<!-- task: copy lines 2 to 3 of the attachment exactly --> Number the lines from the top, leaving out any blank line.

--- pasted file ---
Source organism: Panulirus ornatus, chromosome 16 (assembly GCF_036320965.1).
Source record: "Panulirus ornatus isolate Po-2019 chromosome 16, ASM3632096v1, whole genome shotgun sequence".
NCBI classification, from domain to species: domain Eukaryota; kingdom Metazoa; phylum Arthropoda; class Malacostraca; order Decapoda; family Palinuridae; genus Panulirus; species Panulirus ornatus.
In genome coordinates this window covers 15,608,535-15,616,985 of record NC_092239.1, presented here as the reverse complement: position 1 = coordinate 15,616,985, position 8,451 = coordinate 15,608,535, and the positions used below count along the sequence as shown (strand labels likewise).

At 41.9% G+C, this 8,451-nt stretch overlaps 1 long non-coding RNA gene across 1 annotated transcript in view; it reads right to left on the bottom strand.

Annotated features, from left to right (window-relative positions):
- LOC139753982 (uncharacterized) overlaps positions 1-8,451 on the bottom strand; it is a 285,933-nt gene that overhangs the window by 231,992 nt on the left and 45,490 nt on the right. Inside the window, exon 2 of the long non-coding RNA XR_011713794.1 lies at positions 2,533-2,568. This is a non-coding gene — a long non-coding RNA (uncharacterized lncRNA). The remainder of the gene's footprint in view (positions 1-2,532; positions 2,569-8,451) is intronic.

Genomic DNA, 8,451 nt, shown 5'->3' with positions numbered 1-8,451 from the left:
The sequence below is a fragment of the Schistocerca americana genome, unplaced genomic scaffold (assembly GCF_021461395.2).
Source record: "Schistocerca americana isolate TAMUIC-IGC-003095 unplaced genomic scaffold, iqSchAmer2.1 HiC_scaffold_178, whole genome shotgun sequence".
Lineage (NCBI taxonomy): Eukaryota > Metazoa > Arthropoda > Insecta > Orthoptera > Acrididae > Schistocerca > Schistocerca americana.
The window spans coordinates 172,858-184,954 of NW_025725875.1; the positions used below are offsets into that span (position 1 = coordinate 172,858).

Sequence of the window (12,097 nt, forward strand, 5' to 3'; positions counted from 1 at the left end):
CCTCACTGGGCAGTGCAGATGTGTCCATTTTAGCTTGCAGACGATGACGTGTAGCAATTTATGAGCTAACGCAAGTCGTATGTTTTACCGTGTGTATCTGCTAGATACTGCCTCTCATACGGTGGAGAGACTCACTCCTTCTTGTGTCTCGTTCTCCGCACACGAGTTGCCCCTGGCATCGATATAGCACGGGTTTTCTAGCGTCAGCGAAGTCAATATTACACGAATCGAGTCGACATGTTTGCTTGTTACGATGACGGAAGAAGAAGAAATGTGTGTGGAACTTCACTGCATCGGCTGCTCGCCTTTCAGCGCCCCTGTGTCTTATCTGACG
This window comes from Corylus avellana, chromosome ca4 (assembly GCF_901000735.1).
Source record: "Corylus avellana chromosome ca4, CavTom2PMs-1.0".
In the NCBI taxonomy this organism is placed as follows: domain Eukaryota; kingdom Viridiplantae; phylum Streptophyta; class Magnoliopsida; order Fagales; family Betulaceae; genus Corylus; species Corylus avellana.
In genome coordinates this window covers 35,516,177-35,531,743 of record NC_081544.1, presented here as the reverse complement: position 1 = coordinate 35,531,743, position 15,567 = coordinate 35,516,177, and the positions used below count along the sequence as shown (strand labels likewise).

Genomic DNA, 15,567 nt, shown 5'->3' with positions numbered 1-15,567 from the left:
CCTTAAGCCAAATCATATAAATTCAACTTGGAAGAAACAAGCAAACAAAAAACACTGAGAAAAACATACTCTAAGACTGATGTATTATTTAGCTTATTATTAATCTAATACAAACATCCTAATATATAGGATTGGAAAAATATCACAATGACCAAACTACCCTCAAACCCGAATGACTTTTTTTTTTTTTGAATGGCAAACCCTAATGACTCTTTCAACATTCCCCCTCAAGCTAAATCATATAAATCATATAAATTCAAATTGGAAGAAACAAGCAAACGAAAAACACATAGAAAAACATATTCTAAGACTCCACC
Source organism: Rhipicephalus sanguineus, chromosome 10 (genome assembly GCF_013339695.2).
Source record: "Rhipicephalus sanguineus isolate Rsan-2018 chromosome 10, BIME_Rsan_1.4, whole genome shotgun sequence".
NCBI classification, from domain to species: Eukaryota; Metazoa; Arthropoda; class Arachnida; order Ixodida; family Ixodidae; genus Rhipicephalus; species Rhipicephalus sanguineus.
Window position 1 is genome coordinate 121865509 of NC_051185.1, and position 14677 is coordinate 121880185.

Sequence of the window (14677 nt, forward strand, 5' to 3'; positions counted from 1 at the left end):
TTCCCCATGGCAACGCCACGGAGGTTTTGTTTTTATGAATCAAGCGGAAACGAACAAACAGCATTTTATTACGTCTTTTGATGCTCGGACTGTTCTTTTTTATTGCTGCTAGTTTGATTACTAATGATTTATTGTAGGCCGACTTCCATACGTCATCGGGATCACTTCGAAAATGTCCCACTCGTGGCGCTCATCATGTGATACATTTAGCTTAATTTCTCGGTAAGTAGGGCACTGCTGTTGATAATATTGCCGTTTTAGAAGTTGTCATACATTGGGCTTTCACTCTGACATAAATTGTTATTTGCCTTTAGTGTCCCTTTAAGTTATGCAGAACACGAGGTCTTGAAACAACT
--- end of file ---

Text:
Source record: "Panulirus ornatus isolate Po-2019 chromosome 16, ASM3632096v1, whole genome shotgun sequence".
NCBI classification, from domain to species: domain Eukaryota; kingdom Metazoa; phylum Arthropoda; class Malacostraca; order Decapoda; family Palinuridae; genus Panulirus; species Panulirus ornatus.